Magazine

U.S.: Investors Are Ignoring All the Good News


In the movie Moonstruck, Nicolas Cage's character is in a funk--at which point Cher's character, the object of his affection, gives him a bracing slap across the face and demands, "Snap out of it!" If only it were that easy with the stock market.

The current mood of investors is much worse. In recent weeks, news on the economy--and its forward-looking implications for continuing growth and rebounding profits--has been uniformly excellent. But on June 3, for example, when a report on industrial activity, usually a market-mover, showed surprisingly strong growth in May, stock prices sank to lows not seen since just after September 11. Investors seemed more concerned about the corporate soap opera at the conglomerate Tyco International Ltd.

What's out of whack here is that investors seem to have forgotten that stock prices embody economic prospects, a fact that traditionally has made them a foreshadowing indicator of the economy. Right now, investors are behaving as if there is no recovery and as if an upturn in profits is nowhere on the radar screen--even while the evidence to the contrary is smack in their faces.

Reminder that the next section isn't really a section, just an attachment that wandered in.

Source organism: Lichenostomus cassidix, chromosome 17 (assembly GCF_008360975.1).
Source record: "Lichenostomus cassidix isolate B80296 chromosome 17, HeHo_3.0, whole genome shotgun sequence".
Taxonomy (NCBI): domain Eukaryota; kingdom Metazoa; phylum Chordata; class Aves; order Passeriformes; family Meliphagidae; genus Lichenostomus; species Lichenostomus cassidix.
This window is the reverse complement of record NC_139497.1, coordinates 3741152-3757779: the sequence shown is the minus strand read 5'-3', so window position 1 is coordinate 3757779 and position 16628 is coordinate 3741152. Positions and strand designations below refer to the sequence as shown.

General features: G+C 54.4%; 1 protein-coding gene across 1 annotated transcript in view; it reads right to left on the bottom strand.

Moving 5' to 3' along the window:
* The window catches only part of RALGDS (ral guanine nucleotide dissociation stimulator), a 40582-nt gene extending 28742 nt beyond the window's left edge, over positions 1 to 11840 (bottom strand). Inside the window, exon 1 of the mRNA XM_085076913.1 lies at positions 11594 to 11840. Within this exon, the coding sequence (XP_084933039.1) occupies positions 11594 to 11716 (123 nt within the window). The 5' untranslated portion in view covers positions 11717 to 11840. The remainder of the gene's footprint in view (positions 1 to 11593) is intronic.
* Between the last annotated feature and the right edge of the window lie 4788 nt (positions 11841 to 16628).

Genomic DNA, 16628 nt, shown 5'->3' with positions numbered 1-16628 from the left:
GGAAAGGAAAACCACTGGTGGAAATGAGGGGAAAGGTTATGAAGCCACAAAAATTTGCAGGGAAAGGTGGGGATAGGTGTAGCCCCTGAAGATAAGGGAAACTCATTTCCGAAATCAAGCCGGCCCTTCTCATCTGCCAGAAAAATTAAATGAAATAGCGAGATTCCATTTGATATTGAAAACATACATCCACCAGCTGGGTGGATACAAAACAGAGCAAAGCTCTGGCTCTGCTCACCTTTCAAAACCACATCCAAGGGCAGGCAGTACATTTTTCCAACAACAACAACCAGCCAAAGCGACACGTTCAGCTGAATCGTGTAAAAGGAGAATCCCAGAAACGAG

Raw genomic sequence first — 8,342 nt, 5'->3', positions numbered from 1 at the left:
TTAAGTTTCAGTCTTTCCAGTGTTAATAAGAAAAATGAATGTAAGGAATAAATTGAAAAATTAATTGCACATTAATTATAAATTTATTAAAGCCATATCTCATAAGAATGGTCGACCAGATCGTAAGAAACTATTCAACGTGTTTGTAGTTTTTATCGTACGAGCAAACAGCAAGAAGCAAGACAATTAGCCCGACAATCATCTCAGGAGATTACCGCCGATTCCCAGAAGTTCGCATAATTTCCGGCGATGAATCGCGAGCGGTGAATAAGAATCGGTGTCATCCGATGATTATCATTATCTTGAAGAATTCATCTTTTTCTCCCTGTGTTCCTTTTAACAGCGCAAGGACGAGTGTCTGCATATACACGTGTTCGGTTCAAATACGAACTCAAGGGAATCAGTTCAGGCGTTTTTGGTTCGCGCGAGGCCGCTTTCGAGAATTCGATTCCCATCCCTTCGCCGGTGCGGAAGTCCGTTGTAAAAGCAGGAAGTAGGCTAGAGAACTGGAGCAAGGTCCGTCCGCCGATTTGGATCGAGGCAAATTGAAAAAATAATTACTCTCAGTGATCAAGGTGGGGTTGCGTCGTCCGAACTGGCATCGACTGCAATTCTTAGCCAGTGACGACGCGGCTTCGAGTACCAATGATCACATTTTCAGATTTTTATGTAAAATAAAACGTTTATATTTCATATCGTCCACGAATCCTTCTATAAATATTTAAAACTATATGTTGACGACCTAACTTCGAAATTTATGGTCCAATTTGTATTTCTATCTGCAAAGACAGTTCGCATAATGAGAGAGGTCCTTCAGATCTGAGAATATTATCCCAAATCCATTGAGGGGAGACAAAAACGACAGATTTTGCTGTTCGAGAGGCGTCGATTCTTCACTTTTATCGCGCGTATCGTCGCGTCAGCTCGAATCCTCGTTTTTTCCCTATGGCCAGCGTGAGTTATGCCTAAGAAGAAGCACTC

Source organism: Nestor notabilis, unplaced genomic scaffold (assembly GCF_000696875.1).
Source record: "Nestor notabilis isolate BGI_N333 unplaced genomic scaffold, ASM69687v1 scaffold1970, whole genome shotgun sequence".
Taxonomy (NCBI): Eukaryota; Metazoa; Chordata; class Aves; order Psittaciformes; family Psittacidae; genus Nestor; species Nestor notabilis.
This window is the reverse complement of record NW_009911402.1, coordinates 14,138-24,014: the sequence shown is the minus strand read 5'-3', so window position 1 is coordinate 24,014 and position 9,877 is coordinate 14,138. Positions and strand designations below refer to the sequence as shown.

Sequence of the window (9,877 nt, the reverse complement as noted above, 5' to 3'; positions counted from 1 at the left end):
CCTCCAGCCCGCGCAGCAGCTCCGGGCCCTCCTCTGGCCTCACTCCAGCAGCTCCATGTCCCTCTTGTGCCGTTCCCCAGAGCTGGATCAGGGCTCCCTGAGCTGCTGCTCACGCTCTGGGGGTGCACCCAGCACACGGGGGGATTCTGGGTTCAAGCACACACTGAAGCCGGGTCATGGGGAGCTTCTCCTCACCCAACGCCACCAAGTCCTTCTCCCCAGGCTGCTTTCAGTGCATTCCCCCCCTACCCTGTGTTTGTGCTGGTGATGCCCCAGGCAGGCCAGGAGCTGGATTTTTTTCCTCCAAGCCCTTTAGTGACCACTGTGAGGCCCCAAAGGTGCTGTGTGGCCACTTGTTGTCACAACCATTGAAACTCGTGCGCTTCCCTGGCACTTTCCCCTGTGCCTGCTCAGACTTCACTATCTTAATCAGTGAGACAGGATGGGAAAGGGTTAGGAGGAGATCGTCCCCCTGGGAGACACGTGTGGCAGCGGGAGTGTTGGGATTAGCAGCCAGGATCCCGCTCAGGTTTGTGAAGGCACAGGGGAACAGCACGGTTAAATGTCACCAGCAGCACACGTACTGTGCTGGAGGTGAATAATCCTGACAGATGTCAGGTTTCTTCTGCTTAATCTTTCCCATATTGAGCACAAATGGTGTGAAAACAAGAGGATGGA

Consider the latest data. In May, consumer confidence rose to levels not seen since before the recession officially began. Car sales, while down from April, are still running slightly ahead of their first-quarter pace. Mortgage applications to buy a home hit a record in late May, and are also above their first-quarter level.

Moreover, consumer demand is invigorating the industrial sector. The nation's supply managers said that in May, rising orders were boosting industrial output and pricing power (chart). The report followed April news that factory orders rose more than expected, including a big jump in capital goods orders. And productivity data show that companies are cutting costs drastically and shoring up profit margins without inflicting the usual pain on workers' buying power.

DESPITE ALL THIS UPBEAT NEWS on the recovery, investors seem more concerned that something is rotten in Corporate America and that it is distorting the true picture of profitability. To be sure, uncertainties run high in this recovery, including threats of terrorism, Middle East conflict, war between India and Pakistan, an eroding fiscal balance at home, and now the dollar. But with market sentiment as poor as it is now, these worries are bound to be magnified.